This blog could have been entitled “Community ownership in football – a reply to the Billy Dodds”, but I opted for a play on an headline appearing in the Sport section of the Sunday Herald. Now why would I be moved to reply to footballer turned pundit Billy Dodds?
Some background. I like Billy Dodds. He scored a double against Rangers in the 2-1 League Cup semi-final win in Aberdeen’s last run to silverware, adding another goal against Dundee at Hampden in the final. In the following season, he scored a hat-trick, including a last minute penalty equaliser, in a game at Cappielow that eventually ended Greenock Morton 3 – 7 Aberdeen (AET): Dean Windass contributed four (4) in extra-time and I still count that as one of the best matches I attended. Fast forward a few years and Billy Dodds lived in the central belt, when (via Dundee United) he became a Rangers player. I happened to meet him a couple of times when I worked as a teller in the Milngavie branch of the Abbey National and he was always very polite and friendly, which is all a youngster working part-time on a cash-desk can really ask for. Fast forward to the present day, and I enjoy his contributions to the controlled anarchy that is “Open all Mics” on BBC Radio Scotland. I have no axe to grind against him; in fact I have much to thank him for.
In a piece called “Board games? I’m not a fan” in today’s Sunday Herald, he gets it badly wrong.
His column in the Sport section is a defence of Barry Smith, manager of Dundee. As I type, Dundee are nine points behind Ross County at the bottom of the SPL, a plight that has the potential to be worsened by the fact the Dingwall side have played one game less than the Dark Blues. Dodds’ defence of Smith is not what he gets wrong. I quite agree a manager who steered Dundee through the First Division notwithstanding a whopping 25 point deduction for entering administration, then became the manager of “Club 12” in this season’s SPL without any real chance to prepare his squad, deserves a fair crack of the whip before being given the heave-ho.
Dodds takes a look at some of the board room politics, critiquing short-termism and supposing there might have been a leak of some sort to the press about a potential sacking. I have no problem with that analysis either, but this where his column takes a turn for the worse. What he gets wrong is his condescending view of fan involvement in the board room. He writes:
“I think part of the problem is having fans on the board. Dundee supporters won’t like me for saying that, but then some of them don’t like me anyway. They’re great fans, and I’ve always been a big advocate of Dundee being in the SPL because it needs the Dundee derby, but they are very hard to please. I know that from being there as a player and as an assistant manager.”
Dundee supporters won’t like you for saying that? Well, yes, but I would go further and surmise no football supporters will like you for saying that, as I (and, generally, the article) do not portray Dundee fans as uniquely positioned not to be board members. It continues:
“Some of the people running Dundee are rookies at boardroom level and this is a learning curve for them as well.”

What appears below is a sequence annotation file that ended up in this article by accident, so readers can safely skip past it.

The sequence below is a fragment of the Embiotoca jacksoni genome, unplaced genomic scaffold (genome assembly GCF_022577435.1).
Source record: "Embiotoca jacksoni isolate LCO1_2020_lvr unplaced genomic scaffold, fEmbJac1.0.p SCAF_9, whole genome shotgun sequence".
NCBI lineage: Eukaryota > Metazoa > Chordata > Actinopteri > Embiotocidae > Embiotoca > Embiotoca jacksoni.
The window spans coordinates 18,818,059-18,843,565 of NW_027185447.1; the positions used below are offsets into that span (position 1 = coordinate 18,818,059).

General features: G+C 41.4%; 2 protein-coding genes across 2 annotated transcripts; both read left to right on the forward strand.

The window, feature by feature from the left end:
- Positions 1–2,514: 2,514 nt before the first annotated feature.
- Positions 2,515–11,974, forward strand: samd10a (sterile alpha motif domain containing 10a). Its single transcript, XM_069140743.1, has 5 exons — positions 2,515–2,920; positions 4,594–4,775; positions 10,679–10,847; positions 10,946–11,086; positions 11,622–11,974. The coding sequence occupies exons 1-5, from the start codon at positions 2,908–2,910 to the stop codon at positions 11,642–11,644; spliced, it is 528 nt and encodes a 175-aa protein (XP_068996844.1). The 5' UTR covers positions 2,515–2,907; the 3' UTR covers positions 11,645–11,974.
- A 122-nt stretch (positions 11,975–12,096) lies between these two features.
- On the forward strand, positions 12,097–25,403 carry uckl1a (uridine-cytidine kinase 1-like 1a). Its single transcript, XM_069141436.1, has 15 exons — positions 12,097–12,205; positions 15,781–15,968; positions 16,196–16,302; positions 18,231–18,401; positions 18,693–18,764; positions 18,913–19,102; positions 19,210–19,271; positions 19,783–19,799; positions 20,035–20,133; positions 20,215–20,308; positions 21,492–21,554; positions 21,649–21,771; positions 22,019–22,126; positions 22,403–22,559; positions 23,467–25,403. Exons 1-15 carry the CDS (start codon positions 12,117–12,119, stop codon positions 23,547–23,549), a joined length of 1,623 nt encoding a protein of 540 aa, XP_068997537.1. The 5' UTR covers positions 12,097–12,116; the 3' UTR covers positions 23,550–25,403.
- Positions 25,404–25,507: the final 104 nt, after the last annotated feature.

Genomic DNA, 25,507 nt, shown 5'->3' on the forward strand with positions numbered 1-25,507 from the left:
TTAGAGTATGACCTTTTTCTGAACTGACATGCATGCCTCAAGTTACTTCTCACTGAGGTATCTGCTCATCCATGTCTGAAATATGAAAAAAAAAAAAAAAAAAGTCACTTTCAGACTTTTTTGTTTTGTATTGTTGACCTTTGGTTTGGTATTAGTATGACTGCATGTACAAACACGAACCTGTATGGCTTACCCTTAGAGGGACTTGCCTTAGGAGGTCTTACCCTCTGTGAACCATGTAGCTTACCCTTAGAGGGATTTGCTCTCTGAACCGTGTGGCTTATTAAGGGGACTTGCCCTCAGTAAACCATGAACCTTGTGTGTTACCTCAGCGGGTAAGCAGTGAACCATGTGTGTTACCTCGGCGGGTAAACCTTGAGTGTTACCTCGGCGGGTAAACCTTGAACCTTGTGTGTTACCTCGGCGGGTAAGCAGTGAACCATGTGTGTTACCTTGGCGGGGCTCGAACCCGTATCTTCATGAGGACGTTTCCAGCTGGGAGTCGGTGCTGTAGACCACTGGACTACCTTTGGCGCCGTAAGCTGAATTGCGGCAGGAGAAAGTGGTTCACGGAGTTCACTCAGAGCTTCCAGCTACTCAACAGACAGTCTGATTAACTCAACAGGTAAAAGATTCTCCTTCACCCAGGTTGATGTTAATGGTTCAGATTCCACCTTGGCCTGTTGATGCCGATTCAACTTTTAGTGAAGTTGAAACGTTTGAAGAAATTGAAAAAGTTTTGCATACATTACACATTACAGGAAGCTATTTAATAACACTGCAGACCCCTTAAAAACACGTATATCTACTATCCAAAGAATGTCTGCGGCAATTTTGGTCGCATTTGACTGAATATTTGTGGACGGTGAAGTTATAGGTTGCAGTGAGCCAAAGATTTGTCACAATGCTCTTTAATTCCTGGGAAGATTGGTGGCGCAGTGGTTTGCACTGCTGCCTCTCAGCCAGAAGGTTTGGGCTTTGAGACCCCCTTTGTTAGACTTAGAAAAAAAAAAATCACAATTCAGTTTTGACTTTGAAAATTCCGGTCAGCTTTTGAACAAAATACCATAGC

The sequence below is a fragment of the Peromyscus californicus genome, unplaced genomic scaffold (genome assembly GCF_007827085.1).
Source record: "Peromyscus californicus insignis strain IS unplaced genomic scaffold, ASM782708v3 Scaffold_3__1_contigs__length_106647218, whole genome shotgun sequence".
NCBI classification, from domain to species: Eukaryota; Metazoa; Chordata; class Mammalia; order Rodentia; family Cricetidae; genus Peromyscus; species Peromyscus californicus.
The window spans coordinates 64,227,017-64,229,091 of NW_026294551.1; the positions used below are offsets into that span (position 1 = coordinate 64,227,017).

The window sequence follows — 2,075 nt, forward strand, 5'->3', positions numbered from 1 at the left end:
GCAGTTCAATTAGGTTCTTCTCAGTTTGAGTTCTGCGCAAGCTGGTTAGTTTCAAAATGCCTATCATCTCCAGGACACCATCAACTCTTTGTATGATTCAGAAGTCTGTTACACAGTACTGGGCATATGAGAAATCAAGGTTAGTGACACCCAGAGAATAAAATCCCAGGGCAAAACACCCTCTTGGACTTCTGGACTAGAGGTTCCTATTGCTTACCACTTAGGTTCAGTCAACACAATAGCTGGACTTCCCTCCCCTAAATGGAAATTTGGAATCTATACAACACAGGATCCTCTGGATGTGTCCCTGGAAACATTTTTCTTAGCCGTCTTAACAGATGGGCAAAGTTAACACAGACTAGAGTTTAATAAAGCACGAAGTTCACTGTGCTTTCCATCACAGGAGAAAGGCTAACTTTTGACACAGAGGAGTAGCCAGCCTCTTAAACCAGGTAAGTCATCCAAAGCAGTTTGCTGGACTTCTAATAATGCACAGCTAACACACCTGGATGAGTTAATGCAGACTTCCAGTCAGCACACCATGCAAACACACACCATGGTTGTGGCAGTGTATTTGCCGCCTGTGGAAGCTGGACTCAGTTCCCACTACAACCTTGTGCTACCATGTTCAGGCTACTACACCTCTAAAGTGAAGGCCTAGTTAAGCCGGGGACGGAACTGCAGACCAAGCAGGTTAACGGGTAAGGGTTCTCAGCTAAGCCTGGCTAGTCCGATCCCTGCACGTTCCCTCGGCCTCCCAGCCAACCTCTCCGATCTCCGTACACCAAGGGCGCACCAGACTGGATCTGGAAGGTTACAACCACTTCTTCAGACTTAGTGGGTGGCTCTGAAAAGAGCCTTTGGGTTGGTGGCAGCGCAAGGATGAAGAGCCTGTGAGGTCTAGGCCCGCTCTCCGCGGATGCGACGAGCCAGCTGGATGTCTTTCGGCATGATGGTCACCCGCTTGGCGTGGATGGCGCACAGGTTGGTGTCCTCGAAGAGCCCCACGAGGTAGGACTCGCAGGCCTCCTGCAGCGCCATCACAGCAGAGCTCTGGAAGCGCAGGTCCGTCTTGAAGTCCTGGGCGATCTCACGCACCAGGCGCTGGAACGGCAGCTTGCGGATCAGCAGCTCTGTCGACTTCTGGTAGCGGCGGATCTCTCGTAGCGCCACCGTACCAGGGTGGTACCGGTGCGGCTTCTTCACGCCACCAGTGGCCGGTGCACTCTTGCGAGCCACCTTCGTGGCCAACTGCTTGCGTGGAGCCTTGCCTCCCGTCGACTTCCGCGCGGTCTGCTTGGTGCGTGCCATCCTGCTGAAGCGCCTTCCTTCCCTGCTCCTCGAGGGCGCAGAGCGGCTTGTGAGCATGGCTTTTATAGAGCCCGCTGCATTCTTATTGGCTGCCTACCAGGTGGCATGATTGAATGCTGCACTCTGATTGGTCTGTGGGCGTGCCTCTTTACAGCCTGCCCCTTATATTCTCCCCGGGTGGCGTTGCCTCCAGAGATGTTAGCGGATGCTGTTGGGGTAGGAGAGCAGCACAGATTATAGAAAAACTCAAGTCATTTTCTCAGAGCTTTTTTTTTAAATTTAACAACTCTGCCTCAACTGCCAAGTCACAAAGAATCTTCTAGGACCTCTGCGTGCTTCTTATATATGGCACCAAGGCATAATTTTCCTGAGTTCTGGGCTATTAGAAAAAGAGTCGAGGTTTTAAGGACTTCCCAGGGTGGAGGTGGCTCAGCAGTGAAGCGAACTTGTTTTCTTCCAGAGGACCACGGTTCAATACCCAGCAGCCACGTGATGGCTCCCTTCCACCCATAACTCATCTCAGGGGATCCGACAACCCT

This is patronising in the extreme. There is a move to greater community involvement in the management of important assets across Scotland. It goes without saying that anyone coming in to manage an asset will have a bit to learn, but any deficit involved in such a “learning curve” can be offset by the fresh perspectives new blood brings. Dodds then goes on to consider the role of company director:
“Directors, particularly rookies, always believe the grass is greener on the other side, that some other manager will be better. But that’s not always the case, far from it.”
With respect, at this point the piece descends into claptrap. “Directors…always believe the grass is greener”? Too bold, Mr Dodds. If only directors had some kind of statutory duty to constrain irrational urges and beliefs and do what is best for the company and its shareholders. Oh, that’s right, they do. It is found in the Companies Act 2006. I have blogged about it before (as it happens, in a matter relating to the other Dundee team). Even if there was not such a statutory duty, I would submit that most business minds are pragmatic realists rather than Walter Mitty delusion-merchants daydreaming their way to a greener portion of grass. (In fairness to Dodds, maybe he was restricting his point about directors to the act of selecting a football manager, rather than making a point on general business matters, but he does not say that.)
Dodds had to learn the ropes of punditry and journalism after his playing days finished. It would be churlish of him to deny fans the chance to learn the ropes of fan-ownership. Increased fan involvement might just have prevented some of the recent nonsense that has taken place in fitba, to one very famous Glasgow club in particular. If that had necessitated one or two patient explanations to “rookies” along the way then that is a price well worth paying. The Sunday Herald should have thought very carefully before printing a piece that seems to boil down to a manifesto for excluding fans from the game and the business model that they prop-up. As it happens, I propped it up with twenty quid when I (and Aberdeen) visited Dens Park on 29 December 2012, and it saddens me that Dodds’ article essentially says someone like me should not have a say in what happens at “my” club.
An entrenched version of the view expressed in Dodds’ article leaves cultural assets in the hands of plutocrats and/or men (yes, usually men) who society quietly classifies as knowing how to do things, or at least able to do things better than the proletariat. That lazy, laissez-faire-ism needs to be challenged at every turn.